The Early History of Ontario County, New York
Kindly transcribed by Deborah Spencer
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From the History of Ontario County, NY
Published 1893 Pg 121 - 136
Settlement in Ontario County--Character of the Pioneers--Yankees,
English, Scotch and Irish--Disturbances on the Frontier--British
Soldiers Still Occupy Forts on the United States Side of the Treaty
Line--The Simcoe Scare--Their Withdrawal in 1796--Events Preceding the
War of 1812-15--Political Sentiment in Ontario County--"War"
and "Peace"--Meetings--The Outbreak, the Struggle and Final
Peace--Population of the County at Different Periods.
permanent and substantial settlement of the Genesee country began soon
after the purchase by PHELPS and GORHAM of the pre-emption right ceded
However, there was made by the pioneer "Friends," or
followers of Jemima WILKINSON, a permanent colonization on the west side
of Seneca Lake even before PHELPS and GORHAM acquired and perfected
their title. As
is well known, these proprietors held the right to purchase from the
Indians all the territory of the State west of Seneca Lake, but as a
matter of fact, they secured only about 2,600,000 of the more than
6,000,000 acres included within the region, the large remainder having
reverted to Massachusetts, and being secured by Robert MORRIS, was by
him sold to the so-called Holland Land Company, except that portion west
of the Phelps and Gorham purchase and east of a meridian line, starting
at a point twelve miles west of the southwest corner of the Phelps and
Gorham purchase, which was supposed to contain about 500,000 acres,
which Mr. MORRIS reserved, and which was commonly called the Morris
Reserve, and which was afterwards sold to different parties in various
tracts; and it was under these proprietorships that the legitimate
settlement of the region was begun.
purchasers and settlers who acquired title from PHELPS and GORHAM direct
was mainly New Englanders--Yankees; many of whom were veterans of the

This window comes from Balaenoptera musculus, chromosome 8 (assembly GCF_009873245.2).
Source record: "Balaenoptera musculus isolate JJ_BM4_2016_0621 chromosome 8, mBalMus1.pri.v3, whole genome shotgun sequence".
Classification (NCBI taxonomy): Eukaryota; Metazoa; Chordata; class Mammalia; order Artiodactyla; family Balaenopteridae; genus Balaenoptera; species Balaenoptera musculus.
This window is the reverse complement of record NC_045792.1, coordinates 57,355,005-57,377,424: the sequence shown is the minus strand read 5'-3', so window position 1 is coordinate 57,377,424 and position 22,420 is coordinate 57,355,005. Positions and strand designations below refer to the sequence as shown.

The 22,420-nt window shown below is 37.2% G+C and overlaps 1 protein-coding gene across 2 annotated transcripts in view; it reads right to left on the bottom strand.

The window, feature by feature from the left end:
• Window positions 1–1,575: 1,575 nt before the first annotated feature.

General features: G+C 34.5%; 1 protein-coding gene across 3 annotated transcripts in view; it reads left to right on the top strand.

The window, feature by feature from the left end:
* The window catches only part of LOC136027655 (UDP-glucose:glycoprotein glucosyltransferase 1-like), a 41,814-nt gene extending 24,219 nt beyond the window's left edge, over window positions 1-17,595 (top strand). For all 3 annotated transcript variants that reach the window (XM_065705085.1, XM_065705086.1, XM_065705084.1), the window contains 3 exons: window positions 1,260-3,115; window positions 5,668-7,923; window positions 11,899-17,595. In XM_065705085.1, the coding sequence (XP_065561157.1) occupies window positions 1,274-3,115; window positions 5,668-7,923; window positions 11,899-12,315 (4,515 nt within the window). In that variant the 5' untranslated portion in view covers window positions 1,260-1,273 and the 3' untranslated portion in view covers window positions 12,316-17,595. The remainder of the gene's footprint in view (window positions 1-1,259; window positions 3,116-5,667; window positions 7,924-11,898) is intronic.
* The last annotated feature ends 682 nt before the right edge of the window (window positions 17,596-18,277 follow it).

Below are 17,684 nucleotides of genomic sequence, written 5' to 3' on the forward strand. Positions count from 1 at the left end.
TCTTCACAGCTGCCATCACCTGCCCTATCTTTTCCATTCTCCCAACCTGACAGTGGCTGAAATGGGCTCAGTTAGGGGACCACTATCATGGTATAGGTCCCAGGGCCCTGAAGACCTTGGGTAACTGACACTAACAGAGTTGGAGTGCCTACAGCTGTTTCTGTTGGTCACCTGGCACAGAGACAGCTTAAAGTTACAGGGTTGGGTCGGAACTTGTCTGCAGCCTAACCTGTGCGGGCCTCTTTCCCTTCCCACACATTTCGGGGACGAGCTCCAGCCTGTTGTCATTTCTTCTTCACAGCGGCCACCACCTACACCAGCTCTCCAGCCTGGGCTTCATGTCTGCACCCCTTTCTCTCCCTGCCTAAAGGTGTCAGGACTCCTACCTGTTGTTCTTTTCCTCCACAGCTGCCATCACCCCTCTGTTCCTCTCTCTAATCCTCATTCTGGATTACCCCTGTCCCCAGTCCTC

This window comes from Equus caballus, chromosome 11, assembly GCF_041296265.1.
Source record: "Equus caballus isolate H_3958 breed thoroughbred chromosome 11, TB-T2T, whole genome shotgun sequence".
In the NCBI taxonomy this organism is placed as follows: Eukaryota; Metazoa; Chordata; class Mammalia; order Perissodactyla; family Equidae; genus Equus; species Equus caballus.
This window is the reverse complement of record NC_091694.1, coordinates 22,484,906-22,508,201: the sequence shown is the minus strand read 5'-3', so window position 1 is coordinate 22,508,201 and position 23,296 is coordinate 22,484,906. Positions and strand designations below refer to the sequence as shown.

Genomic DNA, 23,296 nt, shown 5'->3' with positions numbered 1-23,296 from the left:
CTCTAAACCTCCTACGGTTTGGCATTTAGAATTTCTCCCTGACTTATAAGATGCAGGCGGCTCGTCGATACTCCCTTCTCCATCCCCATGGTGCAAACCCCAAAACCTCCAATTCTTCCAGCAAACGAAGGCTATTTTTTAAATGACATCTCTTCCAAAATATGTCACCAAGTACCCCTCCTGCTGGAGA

Revolution, and being imbued with a spirit of enterprise, thrift,
independence and courage, so characteristic of their class, they sought
a home in the then new country which they well knew to be highly
fertile, and in which the peaceful art of agriculture might be carried
on with generous returns.
Therefore the Yankees came and settled in the region among the
first pioneers; and to-day many of the residents of Ontario county can
trace their ancestry back directly to New England stock, and justly
proud, too, they are of the fact.
In the same
region, also, and within the limits of Ontario county as constituted
previous to 1823, came the "Friends" and built up their little
colony hardly more than a score of miles south of old Kanadesaga.
This people came from both New England and Pennsylvania, and the
improvements made by them were of the most substantial character for the
were thrifty, earnest plodders, but did not wish to be considered
enterprising, for they were a strictly pious people and the devoted
followers of an equally conscientious leader.
The New Jerusalem, as they called the locality of their
settlement, included some of the most productive lands of the Genesee
country, and the faithful tillers of the soil who dwelt within the
region steadily increased their possessions and left to their
descendants an goodly inheritance in lands.
must be acknowledged that under the proprietorship of the London
Associates, and under the direct and personal superintendence of Charles
WILLIAMSON, original Ontario county received its most substantial early
WILLIAMSON was a man well calculated by nature and education to head an
enterprise such as that with which he was entrusted, and, moreover,
instead of being the haughty and overbearing manager, he proved himself
the courteous and obliging gentleman, and one who fostered alike the
interests of proprietors and purchasers; and he had at his command an
almost unlimited fund of money with which to develop the region under
his charge. The
settlers under Charles WILLIAMSON came from New England, Maryland,
Virginia, Pennsylvania and Eastern New York, while in addition to the
settlement by Americans, he also induced immigration from foreign lands,
mainly from England and Scotland, with an occasional Irishman.
settlement and development of the region of the original county west of
the Genesee River in no manner devolved upon Captain WILLIAMSON, but
that country was likewise under competent management, and therefore was
occupied and improved almost as rapidly as the Phelps and Gorham tract.
The Holland Land Company and its managing agents were earnest and
progressive, and while their settlers were principally Americans, there
were nevertheless many among them of Dutch descent, while from across
the Canadian borders there came a fair contingent of French and English.
Some of these also drifted over the Genesee and located within
the boundaries of Ontario county as it existed prior to the creation of
during the period of pioneer settlement and early development of Ontario
county, all was not peace and unretarded prosperity within the region.